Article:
NPS Urban Development Capacity approved
The Government has recently announced its approval of the National Policy Statement for Urban Development Capacity (“NPS“). The NPS will become operative on 1 December 2016 with all objectives and certain policies having immediate legal effect. The remainder of the NPS comes into force in stages for different councils.
The NPS is one of a number of initiatives designed to improve housing supply and affordability, including extending and amending the Housing Accords and Special Housing Areas Act 2013; amendments to the Building Act 2004 and the Construction Contracts Act 2002; development of the future housing infrastructure fund, and potential urban development legislation.
The key purpose of the NPS is to ensure that resource management decisions are informed by more robust and specific information on supply and demand, and to ensure that councils are providing enough residential and business land supply for projected future demand.
The details of how the NPS works are included in our earlier article: Councils under (housing) arrest.
The central aspect of the NPS is that it applies different obligations to different councils depending on whether they contain a ‘high’ or ‘medium’ growth urban area within their jurisdiction. Importantly, where councils do contain a high or medium growth urban area, the application of the NPS in that district or region is not limited to the boundary of the urban area. This could in theory lead to more ‘outward’ development in greenfield areas. The more onerous provisions of the NPS will require local authorities with high growth urban areas to complete a housing and business development capacity assessment (by 2017) and a future development strategy with minimum targets for development capacity (by 2018).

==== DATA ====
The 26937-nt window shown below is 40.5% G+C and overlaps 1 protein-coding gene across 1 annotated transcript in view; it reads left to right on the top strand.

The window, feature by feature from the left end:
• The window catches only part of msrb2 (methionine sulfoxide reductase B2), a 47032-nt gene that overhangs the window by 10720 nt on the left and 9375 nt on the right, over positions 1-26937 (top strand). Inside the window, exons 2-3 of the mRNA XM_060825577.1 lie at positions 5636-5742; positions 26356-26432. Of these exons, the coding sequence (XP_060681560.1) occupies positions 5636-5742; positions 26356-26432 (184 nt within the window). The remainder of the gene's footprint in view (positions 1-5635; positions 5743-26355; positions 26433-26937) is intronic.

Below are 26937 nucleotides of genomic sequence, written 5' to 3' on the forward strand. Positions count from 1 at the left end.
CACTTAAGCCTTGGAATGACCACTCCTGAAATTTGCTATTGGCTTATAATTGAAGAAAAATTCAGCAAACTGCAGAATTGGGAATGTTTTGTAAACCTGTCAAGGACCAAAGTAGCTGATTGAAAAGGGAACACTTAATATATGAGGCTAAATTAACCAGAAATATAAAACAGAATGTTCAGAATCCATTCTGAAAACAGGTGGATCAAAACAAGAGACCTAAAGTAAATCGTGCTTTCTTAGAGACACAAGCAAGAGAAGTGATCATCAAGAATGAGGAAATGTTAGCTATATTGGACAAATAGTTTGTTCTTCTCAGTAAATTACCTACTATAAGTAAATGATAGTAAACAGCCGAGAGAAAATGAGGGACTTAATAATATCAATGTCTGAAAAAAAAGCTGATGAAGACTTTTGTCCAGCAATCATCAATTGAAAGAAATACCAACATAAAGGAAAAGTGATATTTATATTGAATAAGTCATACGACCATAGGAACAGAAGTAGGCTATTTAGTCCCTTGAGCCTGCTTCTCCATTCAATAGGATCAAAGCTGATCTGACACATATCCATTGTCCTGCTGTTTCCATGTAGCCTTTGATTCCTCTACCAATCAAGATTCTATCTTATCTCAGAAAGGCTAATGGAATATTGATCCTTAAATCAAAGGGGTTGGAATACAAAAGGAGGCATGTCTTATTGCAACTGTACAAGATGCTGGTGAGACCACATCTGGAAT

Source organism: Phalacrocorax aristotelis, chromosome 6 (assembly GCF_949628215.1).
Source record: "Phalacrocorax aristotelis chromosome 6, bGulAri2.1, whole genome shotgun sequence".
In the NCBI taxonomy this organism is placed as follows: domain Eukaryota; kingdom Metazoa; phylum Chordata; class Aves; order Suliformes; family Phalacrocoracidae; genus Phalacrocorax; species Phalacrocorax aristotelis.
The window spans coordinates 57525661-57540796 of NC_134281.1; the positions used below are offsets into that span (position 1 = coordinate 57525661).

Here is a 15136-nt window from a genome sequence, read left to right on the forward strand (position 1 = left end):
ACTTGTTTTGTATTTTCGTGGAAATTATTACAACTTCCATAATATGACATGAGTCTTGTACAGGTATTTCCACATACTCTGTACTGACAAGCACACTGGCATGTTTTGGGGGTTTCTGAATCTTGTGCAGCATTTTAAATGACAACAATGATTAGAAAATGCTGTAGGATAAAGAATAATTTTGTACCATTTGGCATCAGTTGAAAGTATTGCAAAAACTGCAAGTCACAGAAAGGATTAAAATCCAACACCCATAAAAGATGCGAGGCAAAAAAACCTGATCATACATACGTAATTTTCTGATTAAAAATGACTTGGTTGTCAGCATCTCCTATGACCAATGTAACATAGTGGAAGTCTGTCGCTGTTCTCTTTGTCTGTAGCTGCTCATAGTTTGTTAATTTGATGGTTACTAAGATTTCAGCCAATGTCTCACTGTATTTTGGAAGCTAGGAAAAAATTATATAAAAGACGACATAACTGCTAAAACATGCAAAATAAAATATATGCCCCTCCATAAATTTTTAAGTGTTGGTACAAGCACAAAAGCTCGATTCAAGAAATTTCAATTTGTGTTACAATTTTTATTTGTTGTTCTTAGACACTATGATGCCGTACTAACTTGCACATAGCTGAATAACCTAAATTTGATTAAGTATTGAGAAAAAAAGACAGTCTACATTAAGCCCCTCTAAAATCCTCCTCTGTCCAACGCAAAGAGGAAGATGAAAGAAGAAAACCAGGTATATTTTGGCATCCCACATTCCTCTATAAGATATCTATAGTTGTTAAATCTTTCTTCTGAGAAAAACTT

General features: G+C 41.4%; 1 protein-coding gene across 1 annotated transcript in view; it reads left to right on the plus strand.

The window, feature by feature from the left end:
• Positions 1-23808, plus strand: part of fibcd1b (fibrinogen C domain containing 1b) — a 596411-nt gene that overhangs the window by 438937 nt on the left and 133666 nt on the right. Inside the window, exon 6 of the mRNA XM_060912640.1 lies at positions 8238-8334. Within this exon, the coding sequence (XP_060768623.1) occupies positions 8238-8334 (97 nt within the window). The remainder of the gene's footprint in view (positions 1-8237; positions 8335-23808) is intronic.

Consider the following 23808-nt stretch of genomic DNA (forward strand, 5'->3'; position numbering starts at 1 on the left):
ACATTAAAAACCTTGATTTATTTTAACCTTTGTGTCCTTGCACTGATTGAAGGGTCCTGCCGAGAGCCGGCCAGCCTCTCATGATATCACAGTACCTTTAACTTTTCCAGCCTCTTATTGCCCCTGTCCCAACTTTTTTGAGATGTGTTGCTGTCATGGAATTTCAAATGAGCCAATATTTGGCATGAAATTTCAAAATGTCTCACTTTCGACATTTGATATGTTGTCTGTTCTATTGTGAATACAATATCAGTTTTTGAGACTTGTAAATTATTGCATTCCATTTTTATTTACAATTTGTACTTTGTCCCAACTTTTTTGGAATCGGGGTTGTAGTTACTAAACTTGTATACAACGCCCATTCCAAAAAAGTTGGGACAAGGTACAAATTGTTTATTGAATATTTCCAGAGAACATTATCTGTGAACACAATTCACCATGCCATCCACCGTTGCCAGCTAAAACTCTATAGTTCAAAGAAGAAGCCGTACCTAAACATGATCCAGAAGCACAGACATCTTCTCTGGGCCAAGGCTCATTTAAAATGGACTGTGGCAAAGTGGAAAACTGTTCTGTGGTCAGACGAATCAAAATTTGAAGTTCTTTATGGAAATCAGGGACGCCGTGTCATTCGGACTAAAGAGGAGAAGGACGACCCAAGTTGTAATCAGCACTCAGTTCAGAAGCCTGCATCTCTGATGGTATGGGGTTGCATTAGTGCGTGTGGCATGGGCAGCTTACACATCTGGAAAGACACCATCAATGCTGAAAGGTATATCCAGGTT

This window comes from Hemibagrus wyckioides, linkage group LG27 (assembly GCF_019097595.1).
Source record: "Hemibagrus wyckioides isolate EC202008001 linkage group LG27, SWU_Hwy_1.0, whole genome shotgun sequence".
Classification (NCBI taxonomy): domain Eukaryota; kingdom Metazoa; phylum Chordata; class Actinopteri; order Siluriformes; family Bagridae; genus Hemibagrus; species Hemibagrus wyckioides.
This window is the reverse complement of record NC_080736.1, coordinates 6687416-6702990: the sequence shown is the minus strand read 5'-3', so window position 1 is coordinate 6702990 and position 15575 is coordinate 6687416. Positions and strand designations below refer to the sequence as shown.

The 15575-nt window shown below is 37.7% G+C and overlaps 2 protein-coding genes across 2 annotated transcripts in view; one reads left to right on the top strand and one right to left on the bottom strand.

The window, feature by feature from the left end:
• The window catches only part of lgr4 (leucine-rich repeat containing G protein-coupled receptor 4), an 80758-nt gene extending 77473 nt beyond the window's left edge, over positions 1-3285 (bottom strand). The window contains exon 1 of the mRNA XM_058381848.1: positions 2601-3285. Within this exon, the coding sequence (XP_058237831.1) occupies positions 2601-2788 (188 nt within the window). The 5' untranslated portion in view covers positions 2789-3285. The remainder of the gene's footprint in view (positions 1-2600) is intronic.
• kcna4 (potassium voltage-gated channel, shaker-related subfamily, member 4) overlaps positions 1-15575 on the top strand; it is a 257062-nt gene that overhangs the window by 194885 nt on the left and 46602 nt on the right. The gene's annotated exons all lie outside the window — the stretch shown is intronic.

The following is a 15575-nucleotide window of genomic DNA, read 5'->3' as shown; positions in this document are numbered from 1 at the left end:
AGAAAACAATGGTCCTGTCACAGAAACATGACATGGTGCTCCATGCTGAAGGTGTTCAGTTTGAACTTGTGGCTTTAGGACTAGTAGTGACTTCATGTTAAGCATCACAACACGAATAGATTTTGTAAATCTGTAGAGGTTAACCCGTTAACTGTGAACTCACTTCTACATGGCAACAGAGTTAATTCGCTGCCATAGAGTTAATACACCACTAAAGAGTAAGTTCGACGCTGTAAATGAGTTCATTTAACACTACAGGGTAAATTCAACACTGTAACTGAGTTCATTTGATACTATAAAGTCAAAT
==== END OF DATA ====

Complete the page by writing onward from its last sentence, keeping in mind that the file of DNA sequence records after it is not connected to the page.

The general objectives and policies applying to all councils may also have a consequential effect on planning decisions, as foreshadowed in the Minister for the Environment’s Press Release: “It is also a powerful lever for those seeking additional residential zoning from councils in that they can appeal council decisions to the Environment Court on the basis the council is not meeting supply requirements”.
The current split of high and medium growth areas (and associated councils) is as follows:
|Area||Council||Objectives and Policies|
|All||All Councils||All objectives|
|Medium growth urban areas (subject to change as population projections are revised)|
|New Plymouth District, Taranaki Region, Nelson City, Tasman District, Kapiti Coast District, Greater Wellington Region Palmerston North City, Horizons Region Wellington City, Porirua City, Lower Hutt City, Upper Hutt City||As above, plus:|
Policies PC1-4, PD1-2, PB6, PB7, PB1-5
|High growth urban areas (subject to change as population projections are revised)|
|Auckland Council, Tauranga City, Western Bay of Plenty District, Bay of Plenty Region Hamilton City, Waipa District, Waikato District, Waikato Region, Queenstown Lakes District, Otago Region, Christchurch Christchurch City, Waimakariri District, Selwyn District, Environment Canterbury Region||As above, plus:|
PD3-4, PB1-5, PC5-11, PC12-PC14
To find out more about how the proposed NPS-UDC will affect you, contact our specialists in the Environment, Planning, and Natural Resources Team.
PDF version: NPS Urban Development Capacity approved